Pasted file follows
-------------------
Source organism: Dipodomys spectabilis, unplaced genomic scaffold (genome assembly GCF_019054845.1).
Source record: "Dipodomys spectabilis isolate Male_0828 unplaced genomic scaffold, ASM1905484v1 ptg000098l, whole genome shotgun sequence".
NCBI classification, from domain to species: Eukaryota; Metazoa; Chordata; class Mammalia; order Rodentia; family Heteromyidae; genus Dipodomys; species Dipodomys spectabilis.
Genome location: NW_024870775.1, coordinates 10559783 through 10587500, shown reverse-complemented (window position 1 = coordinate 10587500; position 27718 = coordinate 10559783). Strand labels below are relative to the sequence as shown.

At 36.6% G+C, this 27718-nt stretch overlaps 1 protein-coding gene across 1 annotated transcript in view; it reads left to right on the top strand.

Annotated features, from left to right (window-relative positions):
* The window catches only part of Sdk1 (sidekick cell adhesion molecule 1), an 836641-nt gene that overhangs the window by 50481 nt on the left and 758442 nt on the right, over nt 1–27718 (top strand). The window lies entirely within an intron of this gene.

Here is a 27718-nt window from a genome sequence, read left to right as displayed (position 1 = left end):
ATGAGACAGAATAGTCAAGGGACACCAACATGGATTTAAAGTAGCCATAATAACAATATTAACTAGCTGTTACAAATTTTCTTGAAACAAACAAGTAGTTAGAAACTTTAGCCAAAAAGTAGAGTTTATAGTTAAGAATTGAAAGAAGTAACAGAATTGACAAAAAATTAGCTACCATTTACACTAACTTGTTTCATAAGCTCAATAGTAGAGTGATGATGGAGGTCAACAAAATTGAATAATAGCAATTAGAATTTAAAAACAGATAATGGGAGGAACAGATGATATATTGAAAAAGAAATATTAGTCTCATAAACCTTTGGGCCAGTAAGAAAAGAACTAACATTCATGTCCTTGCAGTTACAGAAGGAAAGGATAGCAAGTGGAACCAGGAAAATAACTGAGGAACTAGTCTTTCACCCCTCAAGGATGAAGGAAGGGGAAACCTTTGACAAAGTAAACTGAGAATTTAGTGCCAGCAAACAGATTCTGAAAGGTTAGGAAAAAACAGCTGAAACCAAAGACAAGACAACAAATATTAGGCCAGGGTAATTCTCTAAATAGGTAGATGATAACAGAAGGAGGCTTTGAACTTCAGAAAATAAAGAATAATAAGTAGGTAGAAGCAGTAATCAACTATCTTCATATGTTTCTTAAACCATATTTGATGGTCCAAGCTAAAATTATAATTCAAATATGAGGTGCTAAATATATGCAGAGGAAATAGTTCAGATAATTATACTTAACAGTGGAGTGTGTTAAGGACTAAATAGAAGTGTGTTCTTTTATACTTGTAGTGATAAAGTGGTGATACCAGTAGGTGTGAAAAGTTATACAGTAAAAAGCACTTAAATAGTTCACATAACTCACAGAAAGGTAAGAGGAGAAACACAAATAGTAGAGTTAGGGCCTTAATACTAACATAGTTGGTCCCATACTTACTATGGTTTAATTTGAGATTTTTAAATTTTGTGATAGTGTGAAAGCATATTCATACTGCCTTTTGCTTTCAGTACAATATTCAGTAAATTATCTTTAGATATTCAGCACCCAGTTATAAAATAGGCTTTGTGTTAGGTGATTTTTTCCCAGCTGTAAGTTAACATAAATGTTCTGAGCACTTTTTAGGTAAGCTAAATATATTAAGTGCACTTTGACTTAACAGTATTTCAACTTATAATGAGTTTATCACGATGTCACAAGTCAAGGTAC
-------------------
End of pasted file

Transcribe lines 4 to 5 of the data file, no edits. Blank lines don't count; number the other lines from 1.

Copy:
Genome location: NW_024870775.1, coordinates 10559783 through 10587500, shown reverse-complemented (window position 1 = coordinate 10587500; position 27718 = coordinate 10559783). Strand labels below are relative to the sequence as shown.

At 36.6% G+C, this 27718-nt stretch overlaps 1 protein-coding gene across 1 annotated transcript in view; it reads left to right on the top strand.